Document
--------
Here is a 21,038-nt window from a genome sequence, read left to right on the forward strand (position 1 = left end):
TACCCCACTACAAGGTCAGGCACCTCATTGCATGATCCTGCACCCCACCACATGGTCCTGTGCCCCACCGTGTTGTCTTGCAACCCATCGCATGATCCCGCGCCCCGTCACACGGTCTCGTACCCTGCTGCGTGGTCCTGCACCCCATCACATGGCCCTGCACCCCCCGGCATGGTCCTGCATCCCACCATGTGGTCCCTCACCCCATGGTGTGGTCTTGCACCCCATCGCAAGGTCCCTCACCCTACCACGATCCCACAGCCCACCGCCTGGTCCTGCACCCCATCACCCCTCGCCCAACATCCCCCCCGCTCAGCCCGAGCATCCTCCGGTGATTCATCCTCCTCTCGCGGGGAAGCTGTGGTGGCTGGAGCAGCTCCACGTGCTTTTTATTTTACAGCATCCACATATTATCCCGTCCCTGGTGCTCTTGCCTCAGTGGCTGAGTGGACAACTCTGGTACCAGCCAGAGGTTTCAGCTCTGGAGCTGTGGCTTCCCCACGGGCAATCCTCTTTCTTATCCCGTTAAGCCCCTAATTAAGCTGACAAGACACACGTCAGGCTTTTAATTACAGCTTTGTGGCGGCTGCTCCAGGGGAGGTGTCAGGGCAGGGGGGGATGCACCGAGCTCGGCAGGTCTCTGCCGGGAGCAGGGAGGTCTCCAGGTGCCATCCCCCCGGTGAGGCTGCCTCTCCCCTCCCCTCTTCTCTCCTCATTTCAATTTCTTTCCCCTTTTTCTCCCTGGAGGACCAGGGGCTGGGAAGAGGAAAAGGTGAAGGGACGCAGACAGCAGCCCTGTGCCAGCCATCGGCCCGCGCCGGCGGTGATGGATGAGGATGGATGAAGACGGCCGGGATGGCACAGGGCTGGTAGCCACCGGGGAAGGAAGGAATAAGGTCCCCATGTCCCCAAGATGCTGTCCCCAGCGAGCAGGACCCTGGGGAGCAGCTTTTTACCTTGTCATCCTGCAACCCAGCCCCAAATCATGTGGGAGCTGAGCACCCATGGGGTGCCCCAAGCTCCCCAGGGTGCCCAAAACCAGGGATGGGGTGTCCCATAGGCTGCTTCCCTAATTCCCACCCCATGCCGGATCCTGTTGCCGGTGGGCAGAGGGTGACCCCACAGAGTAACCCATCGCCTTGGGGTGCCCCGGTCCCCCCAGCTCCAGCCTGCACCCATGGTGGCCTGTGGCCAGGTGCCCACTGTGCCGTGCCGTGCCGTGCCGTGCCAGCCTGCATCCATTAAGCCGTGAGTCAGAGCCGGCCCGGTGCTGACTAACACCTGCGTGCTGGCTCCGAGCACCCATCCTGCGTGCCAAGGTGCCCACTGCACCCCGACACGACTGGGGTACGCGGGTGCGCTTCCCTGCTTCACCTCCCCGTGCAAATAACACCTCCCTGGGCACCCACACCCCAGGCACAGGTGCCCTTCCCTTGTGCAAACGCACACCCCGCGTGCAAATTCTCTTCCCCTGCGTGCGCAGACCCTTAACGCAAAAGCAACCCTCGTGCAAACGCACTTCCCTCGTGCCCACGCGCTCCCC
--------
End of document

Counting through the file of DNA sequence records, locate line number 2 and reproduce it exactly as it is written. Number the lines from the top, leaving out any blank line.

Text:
TACCCCACTACAAGGTCAGGCACCTCATTGCATGATCCTGCACCCCACCACATGGTCCTGTGCCCCACCGTGTTGTCTTGCAACCCATCGCATGATCCCGCGCCCCGTCACACGGTCTCGTACCCTGCTGCGTGGTCCTGCACCCCATCACATGGCCCTGCACCCCCCGGCATGGTCCTGCATCCCACCATGTGGTCCCTCACCCCATGGTGTGGTCTTGCACCCCATCGCAAGGTCCCTCACCCTACCACGATCCCACAGCCCACCGCCTGGTCCTGCACCCCATCACCCCTCGCCCAACATCCCCCCCGCTCAGCCCGAGCATCCTCCGGTGATTCATCCTCCTCTCGCGGGGAAGCTGTGGTGGCTGGAGCAGCTCCACGTGCTTTTTATTTTACAGCATCCACATATTATCCCGTCCCTGGTGCTCTTGCCTCAGTGGCTGAGTGGACAACTCTGGTACCAGCCAGAGGTTTCAGCTCTGGAGCTGTGGCTTCCCCACGGGCAATCCTCTTTCTTATCCCGTTAAGCCCCTAATTAAGCTGACAAGACACACGTCAGGCTTTTAATTACAGCTTTGTGGCGGCTGCTCCAGGGGAGGTGTCAGGGCAGGGGGGGATGCACCGAGCTCGGCAGGTCTCTGCCGGGAGCAGGGAGGTCTCCAGGTGCCATCCCCCCGGTGAGGCTGCCTCTCCCCTCCCCTCTTCTCTCCTCATTTCAATTTCTTTCCCCTTTTTCTCCCTGGAGGACCAGGGGCTGGGAAGAGGAAAAGGTGAAGGGACGCAGACAGCAGCCCTGTGCCAGCCATCGGCCCGCGCCGGCGGTGATGGATGAGGATGGATGAAGACGGCCGGGATGGCACAGGGCTGGTAGCCACCGGGGAAGGAAGGAATAAGGTCCCCATGTCCCCAAGATGCTGTCCCCAGCGAGCAGGACCCTGGGGAGCAGCTTTTTACCTTGTCATCCTGCAACCCAGCCCCAAATCATGTGGGAGCTGAGCACCCATGGGGTGCCCCAAGCTCCCCAGGGTGCCCAAAACCAGGGATGGGGTGTCCCATAGGCTGCTTCCCTAATTCCCACCCCATGCCGGATCCTGTTGCCGGTGGGCAGAGGGTGACCCCACAGAGTAACCCATCGCCTTGGGGTGCCCCGGTCCCCCCAGCTCCAGCCTGCACCCATGGTGGCCTGTGGCCAGGTGCCCACTGTGCCGTGCCGTGCCGTGCCGTGCCAGCCTGCATCCATTAAGCCGTGAGTCAGAGCCGGCCCGGTGCTGACTAACACCTGCGTGCTGGCTCCGAGCACCCATCCTGCGTGCCAAGGTGCCCACTGCACCCCGACACGACTGGGGTACGCGGGTGCGCTTCCCTGCTTCACCTCCCCGTGCAAATAACACCTCCCTGGGCACCCACACCCCAGGCACAGGTGCCCTTCCCTTGTGCAAACGCACACCCCGCGTGCAAATTCTCTTCCCCTGCGTGCGCAGACCCTTAACGCAAAAGCAACCCTCGTGCAAACGCACTTCCCTCGTGCCCACGCGCTCCCC